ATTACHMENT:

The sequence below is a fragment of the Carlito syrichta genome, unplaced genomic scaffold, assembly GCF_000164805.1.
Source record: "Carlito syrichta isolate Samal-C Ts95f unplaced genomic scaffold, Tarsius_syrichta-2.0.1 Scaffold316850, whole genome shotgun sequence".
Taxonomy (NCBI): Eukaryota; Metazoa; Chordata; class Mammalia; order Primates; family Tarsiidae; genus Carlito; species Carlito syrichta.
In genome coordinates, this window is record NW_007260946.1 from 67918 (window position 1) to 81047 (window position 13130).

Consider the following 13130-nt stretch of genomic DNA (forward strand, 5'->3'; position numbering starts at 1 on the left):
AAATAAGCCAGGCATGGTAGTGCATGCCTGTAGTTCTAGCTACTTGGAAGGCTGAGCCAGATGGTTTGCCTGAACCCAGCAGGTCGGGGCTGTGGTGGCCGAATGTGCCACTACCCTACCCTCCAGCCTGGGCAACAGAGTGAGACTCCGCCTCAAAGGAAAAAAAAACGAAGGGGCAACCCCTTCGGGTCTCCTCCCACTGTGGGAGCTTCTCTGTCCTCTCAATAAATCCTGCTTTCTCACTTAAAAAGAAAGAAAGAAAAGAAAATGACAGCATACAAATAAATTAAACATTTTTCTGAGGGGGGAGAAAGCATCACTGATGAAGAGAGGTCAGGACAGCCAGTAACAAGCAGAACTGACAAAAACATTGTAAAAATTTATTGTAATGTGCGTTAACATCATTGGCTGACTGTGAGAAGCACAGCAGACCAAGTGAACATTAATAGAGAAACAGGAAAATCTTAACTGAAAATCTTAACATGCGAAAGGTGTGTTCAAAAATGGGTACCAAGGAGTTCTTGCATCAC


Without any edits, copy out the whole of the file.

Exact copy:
The sequence below is a fragment of the Carlito syrichta genome, unplaced genomic scaffold, assembly GCF_000164805.1.
Source record: "Carlito syrichta isolate Samal-C Ts95f unplaced genomic scaffold, Tarsius_syrichta-2.0.1 Scaffold316850, whole genome shotgun sequence".
Taxonomy (NCBI): Eukaryota; Metazoa; Chordata; class Mammalia; order Primates; family Tarsiidae; genus Carlito; species Carlito syrichta.
In genome coordinates, this window is record NW_007260946.1 from 67918 (window position 1) to 81047 (window position 13130).

Consider the following 13130-nt stretch of genomic DNA (forward strand, 5'->3'; position numbering starts at 1 on the left):
AAATAAGCCAGGCATGGTAGTGCATGCCTGTAGTTCTAGCTACTTGGAAGGCTGAGCCAGATGGTTTGCCTGAACCCAGCAGGTCGGGGCTGTGGTGGCCGAATGTGCCACTACCCTACCCTCCAGCCTGGGCAACAGAGTGAGACTCCGCCTCAAAGGAAAAAAAAACGAAGGGGCAACCCCTTCGGGTCTCCTCCCACTGTGGGAGCTTCTCTGTCCTCTCAATAAATCCTGCTTTCTCACTTAAAAAGAAAGAAAGAAAAGAAAATGACAGCATACAAATAAATTAAACATTTTTCTGAGGGGGGAGAAAGCATCACTGATGAAGAGAGGTCAGGACAGCCAGTAACAAGCAGAACTGACAAAAACATTGTAAAAATTTATTGTAATGTGCGTTAACATCATTGGCTGACTGTGAGAAGCACAGCAGACCAAGTGAACATTAATAGAGAAACAGGAAAATCTTAACTGAAAATCTTAACATGCGAAAGGTGTGTTCAAAAATGGGTACCAAGGAGTTCTTGCATCAC